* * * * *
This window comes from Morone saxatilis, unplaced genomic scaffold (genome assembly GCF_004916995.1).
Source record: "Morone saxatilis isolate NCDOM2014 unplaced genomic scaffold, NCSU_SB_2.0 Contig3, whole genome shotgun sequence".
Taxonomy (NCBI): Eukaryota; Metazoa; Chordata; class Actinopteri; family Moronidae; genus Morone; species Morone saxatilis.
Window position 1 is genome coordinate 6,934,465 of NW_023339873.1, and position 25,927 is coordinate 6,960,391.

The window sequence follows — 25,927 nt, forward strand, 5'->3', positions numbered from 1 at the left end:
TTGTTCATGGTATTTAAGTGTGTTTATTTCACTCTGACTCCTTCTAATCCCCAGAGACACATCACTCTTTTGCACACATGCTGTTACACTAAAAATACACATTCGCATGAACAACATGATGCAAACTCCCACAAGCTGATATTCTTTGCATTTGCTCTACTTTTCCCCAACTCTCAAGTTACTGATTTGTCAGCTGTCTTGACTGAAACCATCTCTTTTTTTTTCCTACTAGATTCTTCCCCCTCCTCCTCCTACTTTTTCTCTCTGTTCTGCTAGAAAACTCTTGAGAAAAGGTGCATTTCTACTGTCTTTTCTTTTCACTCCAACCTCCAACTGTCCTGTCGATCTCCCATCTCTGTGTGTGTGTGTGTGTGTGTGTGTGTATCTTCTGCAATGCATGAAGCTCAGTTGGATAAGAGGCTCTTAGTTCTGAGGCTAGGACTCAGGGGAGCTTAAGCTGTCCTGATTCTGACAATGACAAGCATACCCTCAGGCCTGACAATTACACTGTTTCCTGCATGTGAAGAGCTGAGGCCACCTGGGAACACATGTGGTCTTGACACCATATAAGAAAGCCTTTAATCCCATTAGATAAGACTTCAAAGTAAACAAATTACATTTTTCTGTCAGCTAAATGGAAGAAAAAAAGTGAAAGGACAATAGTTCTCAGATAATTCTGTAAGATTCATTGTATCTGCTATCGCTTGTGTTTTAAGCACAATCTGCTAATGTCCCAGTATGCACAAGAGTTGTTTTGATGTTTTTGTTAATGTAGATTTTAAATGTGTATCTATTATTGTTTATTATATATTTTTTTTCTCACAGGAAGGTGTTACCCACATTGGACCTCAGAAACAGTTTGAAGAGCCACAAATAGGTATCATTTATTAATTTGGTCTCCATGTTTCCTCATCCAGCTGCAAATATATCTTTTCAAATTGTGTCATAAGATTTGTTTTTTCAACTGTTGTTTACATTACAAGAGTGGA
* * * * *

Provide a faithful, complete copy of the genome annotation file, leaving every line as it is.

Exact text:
This window comes from Morone saxatilis, unplaced genomic scaffold (genome assembly GCF_004916995.1).
Source record: "Morone saxatilis isolate NCDOM2014 unplaced genomic scaffold, NCSU_SB_2.0 Contig3, whole genome shotgun sequence".
Taxonomy (NCBI): Eukaryota; Metazoa; Chordata; class Actinopteri; family Moronidae; genus Morone; species Morone saxatilis.
Window position 1 is genome coordinate 6,934,465 of NW_023339873.1, and position 25,927 is coordinate 6,960,391.

The window sequence follows — 25,927 nt, forward strand, 5'->3', positions numbered from 1 at the left end:
TTGTTCATGGTATTTAAGTGTGTTTATTTCACTCTGACTCCTTCTAATCCCCAGAGACACATCACTCTTTTGCACACATGCTGTTACACTAAAAATACACATTCGCATGAACAACATGATGCAAACTCCCACAAGCTGATATTCTTTGCATTTGCTCTACTTTTCCCCAACTCTCAAGTTACTGATTTGTCAGCTGTCTTGACTGAAACCATCTCTTTTTTTTTCCTACTAGATTCTTCCCCCTCCTCCTCCTACTTTTTCTCTCTGTTCTGCTAGAAAACTCTTGAGAAAAGGTGCATTTCTACTGTCTTTTCTTTTCACTCCAACCTCCAACTGTCCTGTCGATCTCCCATCTCTGTGTGTGTGTGTGTGTGTGTGTGTGTATCTTCTGCAATGCATGAAGCTCAGTTGGATAAGAGGCTCTTAGTTCTGAGGCTAGGACTCAGGGGAGCTTAAGCTGTCCTGATTCTGACAATGACAAGCATACCCTCAGGCCTGACAATTACACTGTTTCCTGCATGTGAAGAGCTGAGGCCACCTGGGAACACATGTGGTCTTGACACCATATAAGAAAGCCTTTAATCCCATTAGATAAGACTTCAAAGTAAACAAATTACATTTTTCTGTCAGCTAAATGGAAGAAAAAAAGTGAAAGGACAATAGTTCTCAGATAATTCTGTAAGATTCATTGTATCTGCTATCGCTTGTGTTTTAAGCACAATCTGCTAATGTCCCAGTATGCACAAGAGTTGTTTTGATGTTTTTGTTAATGTAGATTTTAAATGTGTATCTATTATTGTTTATTATATATTTTTTTTCTCACAGGAAGGTGTTACCCACATTGGACCTCAGAAACAGTTTGAAGAGCCACAAATAGGTATCATTTATTAATTTGGTCTCCATGTTTCCTCATCCAGCTGCAAATATATCTTTTCAAATTGTGTCATAAGATTTGTTTTTTCAACTGTTGTTTACATTACAAGAGTGGA